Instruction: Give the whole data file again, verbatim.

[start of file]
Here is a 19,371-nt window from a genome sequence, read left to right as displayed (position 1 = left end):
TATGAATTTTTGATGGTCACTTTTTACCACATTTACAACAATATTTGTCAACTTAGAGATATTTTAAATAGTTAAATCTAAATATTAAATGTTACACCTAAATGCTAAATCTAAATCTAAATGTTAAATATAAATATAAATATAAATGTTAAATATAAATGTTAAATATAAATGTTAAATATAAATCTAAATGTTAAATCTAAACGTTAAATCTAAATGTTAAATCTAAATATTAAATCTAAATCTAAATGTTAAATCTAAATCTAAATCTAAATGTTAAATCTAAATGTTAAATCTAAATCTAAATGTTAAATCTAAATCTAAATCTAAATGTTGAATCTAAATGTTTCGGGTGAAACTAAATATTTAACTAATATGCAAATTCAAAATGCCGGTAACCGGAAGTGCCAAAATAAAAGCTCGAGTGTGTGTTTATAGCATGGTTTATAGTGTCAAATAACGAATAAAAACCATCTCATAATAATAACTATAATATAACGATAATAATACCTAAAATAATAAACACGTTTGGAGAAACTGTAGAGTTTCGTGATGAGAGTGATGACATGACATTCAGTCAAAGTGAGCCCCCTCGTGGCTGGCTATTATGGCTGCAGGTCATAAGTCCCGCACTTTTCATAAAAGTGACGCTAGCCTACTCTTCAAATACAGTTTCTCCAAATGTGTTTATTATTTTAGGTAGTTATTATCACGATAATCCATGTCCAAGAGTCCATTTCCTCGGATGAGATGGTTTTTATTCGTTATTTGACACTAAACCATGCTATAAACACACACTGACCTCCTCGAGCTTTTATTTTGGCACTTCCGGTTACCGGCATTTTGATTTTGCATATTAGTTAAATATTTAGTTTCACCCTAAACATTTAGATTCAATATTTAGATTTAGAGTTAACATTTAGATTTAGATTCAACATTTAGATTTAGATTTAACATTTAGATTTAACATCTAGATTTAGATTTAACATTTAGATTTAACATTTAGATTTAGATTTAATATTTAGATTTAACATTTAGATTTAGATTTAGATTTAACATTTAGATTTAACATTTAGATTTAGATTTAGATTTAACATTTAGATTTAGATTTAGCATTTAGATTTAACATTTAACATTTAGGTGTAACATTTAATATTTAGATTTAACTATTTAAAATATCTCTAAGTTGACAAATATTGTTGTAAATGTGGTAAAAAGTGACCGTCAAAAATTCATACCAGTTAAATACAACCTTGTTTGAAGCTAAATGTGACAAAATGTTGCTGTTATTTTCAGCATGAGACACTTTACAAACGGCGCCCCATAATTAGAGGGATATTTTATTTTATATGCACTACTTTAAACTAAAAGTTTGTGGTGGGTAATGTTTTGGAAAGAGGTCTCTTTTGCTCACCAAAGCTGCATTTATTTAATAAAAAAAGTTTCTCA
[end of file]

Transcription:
Here is a 19,371-nt window from a genome sequence, read left to right as displayed (position 1 = left end):
TATGAATTTTTGATGGTCACTTTTTACCACATTTACAACAATATTTGTCAACTTAGAGATATTTTAAATAGTTAAATCTAAATATTAAATGTTACACCTAAATGCTAAATCTAAATCTAAATGTTAAATATAAATATAAATATAAATGTTAAATATAAATGTTAAATATAAATGTTAAATATAAATCTAAATGTTAAATCTAAACGTTAAATCTAAATGTTAAATCTAAATATTAAATCTAAATCTAAATGTTAAATCTAAATCTAAATCTAAATGTTAAATCTAAATGTTAAATCTAAATCTAAATGTTAAATCTAAATCTAAATCTAAATGTTGAATCTAAATGTTTCGGGTGAAACTAAATATTTAACTAATATGCAAATTCAAAATGCCGGTAACCGGAAGTGCCAAAATAAAAGCTCGAGTGTGTGTTTATAGCATGGTTTATAGTGTCAAATAACGAATAAAAACCATCTCATAATAATAACTATAATATAACGATAATAATACCTAAAATAATAAACACGTTTGGAGAAACTGTAGAGTTTCGTGATGAGAGTGATGACATGACATTCAGTCAAAGTGAGCCCCCTCGTGGCTGGCTATTATGGCTGCAGGTCATAAGTCCCGCACTTTTCATAAAAGTGACGCTAGCCTACTCTTCAAATACAGTTTCTCCAAATGTGTTTATTATTTTAGGTAGTTATTATCACGATAATCCATGTCCAAGAGTCCATTTCCTCGGATGAGATGGTTTTTATTCGTTATTTGACACTAAACCATGCTATAAACACACACTGACCTCCTCGAGCTTTTATTTTGGCACTTCCGGTTACCGGCATTTTGATTTTGCATATTAGTTAAATATTTAGTTTCACCCTAAACATTTAGATTCAATATTTAGATTTAGAGTTAACATTTAGATTTAGATTCAACATTTAGATTTAGATTTAACATTTAGATTTAACATCTAGATTTAGATTTAACATTTAGATTTAACATTTAGATTTAGATTTAATATTTAGATTTAACATTTAGATTTAGATTTAGATTTAACATTTAGATTTAACATTTAGATTTAGATTTAGATTTAACATTTAGATTTAGATTTAGCATTTAGATTTAACATTTAACATTTAGGTGTAACATTTAATATTTAGATTTAACTATTTAAAATATCTCTAAGTTGACAAATATTGTTGTAAATGTGGTAAAAAGTGACCGTCAAAAATTCATACCAGTTAAATACAACCTTGTTTGAAGCTAAATGTGACAAAATGTTGCTGTTATTTTCAGCATGAGACACTTTACAAACGGCGCCCCATAATTAGAGGGATATTTTATTTTATATGCACTACTTTAAACTAAAAGTTTGTGGTGGGTAATGTTTTGGAAAGAGGTCTCTTTTGCTCACCAAAGCTGCATTTATTTAATAAAAAAAGTTTCTCA